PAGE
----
In patients with stable coronary artery disease, it was unclear whether an initial management strategy by percutaneous coronary intervention (PCI) with intensive medical therapy is superior to optimal medical therapy alone in reducing the cardiovascular risk events . A meta-analysis of randomized clinical trials that studied PCI versus OMT in stable CAD showed that PCI, as compared with OMT, did not reduce the mortality risk, cardiovascular death, nonfatal myocardial infarction, or revascularization. PCI, however, provided a greater ischemic pain relief compared with OMT alone . Considering the lack of clear clinical benefit, in addition to cost implication these findings continue to support existing clinical practice guidelines that medical therapy be considered the most appropriate initial clinical management for patients with stable angina .
The assessment of lesion severity was firstly depending on visual estimation of the operator, which may be inaccurate with marked difference between assumed lesion severity and physiological significance (Tables 3-5). Angiographic-physiological mismatch is frequent in patients with moderate coronary stenosis, which suggests the clinical importance of using physiological assessment to guide PCI . A meta-analysis  showed that SPECT, CMR, and PET all have a high sensitivity, while a broad range of specificity was observed (Tables 6-8).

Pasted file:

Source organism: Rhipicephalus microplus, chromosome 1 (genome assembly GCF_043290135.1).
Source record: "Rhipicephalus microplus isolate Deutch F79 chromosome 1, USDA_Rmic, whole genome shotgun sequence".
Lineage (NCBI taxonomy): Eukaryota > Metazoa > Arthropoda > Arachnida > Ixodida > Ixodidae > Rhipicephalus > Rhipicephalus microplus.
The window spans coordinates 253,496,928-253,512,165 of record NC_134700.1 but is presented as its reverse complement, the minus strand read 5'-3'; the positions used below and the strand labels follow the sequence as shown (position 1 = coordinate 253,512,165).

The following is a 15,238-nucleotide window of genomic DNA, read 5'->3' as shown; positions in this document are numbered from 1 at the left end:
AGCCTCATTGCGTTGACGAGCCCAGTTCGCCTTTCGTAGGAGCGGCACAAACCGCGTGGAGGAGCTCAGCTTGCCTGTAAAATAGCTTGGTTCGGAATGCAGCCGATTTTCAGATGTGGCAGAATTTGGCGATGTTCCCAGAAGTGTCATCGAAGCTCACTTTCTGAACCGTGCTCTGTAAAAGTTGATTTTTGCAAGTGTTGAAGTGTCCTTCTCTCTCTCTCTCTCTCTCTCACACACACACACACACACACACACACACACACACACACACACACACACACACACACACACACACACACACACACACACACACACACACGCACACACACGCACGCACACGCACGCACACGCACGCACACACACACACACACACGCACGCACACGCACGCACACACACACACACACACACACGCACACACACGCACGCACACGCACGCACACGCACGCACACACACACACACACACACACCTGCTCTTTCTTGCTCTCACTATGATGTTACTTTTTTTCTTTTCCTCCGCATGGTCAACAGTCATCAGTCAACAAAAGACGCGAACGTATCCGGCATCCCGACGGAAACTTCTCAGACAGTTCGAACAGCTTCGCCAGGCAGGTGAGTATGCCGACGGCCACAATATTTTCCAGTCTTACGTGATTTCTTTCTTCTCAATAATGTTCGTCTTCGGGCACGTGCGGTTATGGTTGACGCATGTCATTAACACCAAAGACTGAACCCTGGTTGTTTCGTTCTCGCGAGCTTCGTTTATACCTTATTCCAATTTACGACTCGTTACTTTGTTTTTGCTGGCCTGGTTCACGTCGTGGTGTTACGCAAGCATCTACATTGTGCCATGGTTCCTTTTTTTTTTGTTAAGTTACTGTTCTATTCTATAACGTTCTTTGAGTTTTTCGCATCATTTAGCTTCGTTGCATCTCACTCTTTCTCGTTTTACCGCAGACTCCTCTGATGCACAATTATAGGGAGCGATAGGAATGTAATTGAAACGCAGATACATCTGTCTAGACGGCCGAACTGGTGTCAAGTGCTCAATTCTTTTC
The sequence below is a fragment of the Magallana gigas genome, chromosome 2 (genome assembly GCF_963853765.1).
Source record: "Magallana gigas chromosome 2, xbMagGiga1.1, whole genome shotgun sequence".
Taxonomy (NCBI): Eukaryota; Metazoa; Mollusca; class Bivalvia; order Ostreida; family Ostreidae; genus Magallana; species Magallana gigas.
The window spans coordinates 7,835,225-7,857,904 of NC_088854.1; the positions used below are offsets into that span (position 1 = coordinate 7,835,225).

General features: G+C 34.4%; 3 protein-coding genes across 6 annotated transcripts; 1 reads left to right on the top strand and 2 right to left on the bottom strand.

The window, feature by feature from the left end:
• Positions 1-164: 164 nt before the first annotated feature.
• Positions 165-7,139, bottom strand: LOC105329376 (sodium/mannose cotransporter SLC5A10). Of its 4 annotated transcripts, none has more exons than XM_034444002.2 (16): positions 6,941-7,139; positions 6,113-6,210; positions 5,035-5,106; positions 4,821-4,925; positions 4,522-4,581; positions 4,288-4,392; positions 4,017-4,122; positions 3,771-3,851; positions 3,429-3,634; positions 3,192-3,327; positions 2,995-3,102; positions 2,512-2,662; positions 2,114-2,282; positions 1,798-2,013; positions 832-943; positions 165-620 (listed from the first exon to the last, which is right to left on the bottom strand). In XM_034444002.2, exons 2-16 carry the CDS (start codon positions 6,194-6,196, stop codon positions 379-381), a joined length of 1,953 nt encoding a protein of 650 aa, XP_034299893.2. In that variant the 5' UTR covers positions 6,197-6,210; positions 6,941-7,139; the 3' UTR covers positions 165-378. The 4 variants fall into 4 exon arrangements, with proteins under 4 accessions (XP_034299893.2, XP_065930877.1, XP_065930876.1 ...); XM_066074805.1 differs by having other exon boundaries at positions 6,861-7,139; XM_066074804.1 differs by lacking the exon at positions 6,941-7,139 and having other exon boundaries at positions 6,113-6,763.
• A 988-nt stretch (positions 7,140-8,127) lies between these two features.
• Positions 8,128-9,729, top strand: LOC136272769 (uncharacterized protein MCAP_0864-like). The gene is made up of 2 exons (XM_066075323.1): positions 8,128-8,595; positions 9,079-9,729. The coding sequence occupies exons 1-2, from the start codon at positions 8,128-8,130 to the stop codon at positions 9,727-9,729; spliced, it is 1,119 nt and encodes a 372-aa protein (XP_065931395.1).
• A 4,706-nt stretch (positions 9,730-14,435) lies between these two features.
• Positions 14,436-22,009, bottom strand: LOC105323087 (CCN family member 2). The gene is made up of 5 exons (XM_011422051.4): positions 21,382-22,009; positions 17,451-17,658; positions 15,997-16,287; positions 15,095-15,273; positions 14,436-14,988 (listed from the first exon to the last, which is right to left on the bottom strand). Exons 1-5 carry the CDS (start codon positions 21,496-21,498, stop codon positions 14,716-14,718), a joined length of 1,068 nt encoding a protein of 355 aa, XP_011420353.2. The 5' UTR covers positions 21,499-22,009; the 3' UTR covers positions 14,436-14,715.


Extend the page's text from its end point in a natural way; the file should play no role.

|Diameter seen by 3D angiography||0.611||0.459||89%||57%||75%||73%||80%|
Table 7: Validity of 3D angiography to diagnose coronary stenosis according to percent of diameter stenosis.
|3D area stenosis %||r (Spearman)||-0.320|
|3D diameter stenosis %||r (Spearman)||-0.358|
|2D area stenosis %||r (Pearson)||-0.032|
|2D diameter stenosis %||r (Pearson)||0.013|
Table 8: Correlation between FFR and QCA.
SPECT is widely available also it is extensively validated; PET achieved the highest diagnostic performance; CMR may provide another tool without ionizing radiation and with a similar diagnostic accuracy as PET [19,20]. The FAME study assessed the FFR-guided PCI and concluded the lack of accuracy of angiography in assessing the functional significance of a coronary stenosis when compared with the FFR, not only in the 50% to 70% category but also in the 70% to 90% of angiographic severity category , 2 years  and 5 years  follow up of the study results confirm the long-term safety of FFR-guided PCI in patients with multi-vessel disease. However, despite its accuracy and being helpful in intermediate lesion physiological significance assessment, the use of both techniques is limited by its relatively high cost.